Monday 6 September 2021 10:17 am

Poor home connectivity risks “jeopardising” switch to hybrid working

Uncertainty around how businesses should support staff with digital connectivity issues could undermine the UK’s shift to hybrid working, according to new research by the Chartered Management Institute (CMI) and CityFibre.

The CMI/CityFibre polling of over 1,000 managers shows a significant appetite for long term flexible working arrangements, including at least some periods of home working. Some 85 per cent of managers confirmed that they expect many of their staff to spend at least some time working remotely in September.

However, it revealed that over half of employers (58 per cent) still haven’t given their workers any help with internet connection at home, and managers are split on whether they should be responsible for helping their employees.

Half of the managers polled said employees should be responsible for ‘fit for work’ connectivity at home, whilst 42 per cent said the responsibility should be on employers.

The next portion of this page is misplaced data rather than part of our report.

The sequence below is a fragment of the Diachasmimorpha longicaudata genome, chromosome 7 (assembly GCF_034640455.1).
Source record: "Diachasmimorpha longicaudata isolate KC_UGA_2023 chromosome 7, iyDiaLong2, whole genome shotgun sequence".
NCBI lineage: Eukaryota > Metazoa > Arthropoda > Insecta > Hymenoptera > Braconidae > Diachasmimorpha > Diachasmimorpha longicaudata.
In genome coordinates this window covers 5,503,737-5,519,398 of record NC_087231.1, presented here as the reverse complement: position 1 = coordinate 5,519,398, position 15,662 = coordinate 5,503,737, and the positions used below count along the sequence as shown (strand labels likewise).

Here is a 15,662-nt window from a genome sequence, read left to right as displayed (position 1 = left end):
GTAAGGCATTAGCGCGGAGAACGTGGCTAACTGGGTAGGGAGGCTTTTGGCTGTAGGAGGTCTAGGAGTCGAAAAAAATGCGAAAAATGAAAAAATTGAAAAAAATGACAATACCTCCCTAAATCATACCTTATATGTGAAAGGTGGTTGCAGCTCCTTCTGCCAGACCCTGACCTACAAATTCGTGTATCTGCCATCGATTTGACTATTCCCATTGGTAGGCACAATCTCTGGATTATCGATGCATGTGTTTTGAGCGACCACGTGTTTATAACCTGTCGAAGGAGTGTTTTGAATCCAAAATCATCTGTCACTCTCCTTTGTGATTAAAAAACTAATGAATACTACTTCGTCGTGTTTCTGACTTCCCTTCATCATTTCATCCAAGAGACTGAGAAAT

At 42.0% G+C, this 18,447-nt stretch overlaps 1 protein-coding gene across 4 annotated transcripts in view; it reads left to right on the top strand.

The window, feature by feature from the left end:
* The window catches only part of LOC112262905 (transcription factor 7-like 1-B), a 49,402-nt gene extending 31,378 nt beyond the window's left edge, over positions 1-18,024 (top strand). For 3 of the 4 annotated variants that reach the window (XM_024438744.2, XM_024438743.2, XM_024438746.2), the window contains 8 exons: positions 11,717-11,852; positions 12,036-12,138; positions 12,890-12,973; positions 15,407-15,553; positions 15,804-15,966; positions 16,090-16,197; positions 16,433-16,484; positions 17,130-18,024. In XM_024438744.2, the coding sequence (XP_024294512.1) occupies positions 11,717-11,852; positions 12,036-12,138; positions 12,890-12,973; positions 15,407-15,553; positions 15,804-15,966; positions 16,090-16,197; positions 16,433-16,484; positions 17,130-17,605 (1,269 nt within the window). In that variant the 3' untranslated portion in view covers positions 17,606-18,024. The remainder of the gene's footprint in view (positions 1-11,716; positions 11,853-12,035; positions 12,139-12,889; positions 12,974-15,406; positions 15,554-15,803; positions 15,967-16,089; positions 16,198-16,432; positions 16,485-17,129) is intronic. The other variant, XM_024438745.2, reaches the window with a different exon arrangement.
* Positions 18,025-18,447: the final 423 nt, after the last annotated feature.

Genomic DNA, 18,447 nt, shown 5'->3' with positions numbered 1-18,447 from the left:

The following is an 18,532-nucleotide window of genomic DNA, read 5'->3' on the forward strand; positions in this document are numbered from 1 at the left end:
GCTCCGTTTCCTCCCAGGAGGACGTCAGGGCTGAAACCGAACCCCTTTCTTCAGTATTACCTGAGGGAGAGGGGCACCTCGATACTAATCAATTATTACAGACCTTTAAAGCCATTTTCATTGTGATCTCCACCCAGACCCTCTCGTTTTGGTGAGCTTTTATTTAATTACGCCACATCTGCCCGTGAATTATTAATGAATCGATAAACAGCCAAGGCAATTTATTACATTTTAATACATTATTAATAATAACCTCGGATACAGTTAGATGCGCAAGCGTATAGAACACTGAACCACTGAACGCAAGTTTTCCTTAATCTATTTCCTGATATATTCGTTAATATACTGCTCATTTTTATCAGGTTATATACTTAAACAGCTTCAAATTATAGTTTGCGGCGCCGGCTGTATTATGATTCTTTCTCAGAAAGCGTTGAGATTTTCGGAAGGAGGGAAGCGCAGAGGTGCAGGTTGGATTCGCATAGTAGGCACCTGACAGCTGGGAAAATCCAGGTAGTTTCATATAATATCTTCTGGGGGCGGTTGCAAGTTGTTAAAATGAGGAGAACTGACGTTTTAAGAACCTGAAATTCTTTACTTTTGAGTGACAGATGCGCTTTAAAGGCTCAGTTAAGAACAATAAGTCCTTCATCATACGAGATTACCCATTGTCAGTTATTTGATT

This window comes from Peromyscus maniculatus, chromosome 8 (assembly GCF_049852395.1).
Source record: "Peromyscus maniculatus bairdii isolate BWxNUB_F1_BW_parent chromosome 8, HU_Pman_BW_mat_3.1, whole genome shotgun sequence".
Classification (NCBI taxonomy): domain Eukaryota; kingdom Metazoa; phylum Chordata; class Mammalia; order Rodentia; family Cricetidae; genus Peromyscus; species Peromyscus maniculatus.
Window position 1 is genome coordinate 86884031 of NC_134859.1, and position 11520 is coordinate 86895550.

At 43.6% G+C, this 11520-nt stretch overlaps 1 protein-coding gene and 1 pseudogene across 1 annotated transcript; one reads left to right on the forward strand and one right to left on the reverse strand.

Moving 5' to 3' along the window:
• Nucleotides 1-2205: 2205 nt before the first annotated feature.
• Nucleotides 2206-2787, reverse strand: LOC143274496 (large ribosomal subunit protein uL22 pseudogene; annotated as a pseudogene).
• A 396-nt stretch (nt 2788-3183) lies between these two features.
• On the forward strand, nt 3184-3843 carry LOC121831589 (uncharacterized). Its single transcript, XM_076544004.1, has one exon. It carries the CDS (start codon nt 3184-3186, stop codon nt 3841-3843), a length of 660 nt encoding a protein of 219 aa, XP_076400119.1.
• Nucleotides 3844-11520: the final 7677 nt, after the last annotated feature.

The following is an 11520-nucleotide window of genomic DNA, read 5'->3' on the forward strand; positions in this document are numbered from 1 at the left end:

Yet over half of the managers (51%) polled said that staff had experienced problems resulting directly from unreliable broadband connections during periods of lockdown, with employees left unable to use video calls and being forced to drop out of important meetings.

The research suggests that there is no set approach for how managers can best support employees experiencing connectivity issues when working from home.

Even among those organisations where help is offered, the level of support varies hugely – from ‘fix it yourself’ payments to staff, to the supply of additional routers, and the use of mobile phones for ‘hot spotting’.

Ann Francke, CEO of the Chartered Management Institute said: “Poor connectivity could jeopardise this once-in-a-generation opportunity to change our working practises for the better. If employees are to reap the benefits of dynamic working practices, then stable and reliable connectivity will be essential for business productivity.”

“Any leader worth their salt knows that supporting employees to work flexibly will encourage diversity and inclusivity across companies. It will enable companies to tap into a wider talent pool from across the UK and empower individuals with more choice and autonomy in their professional lives.”

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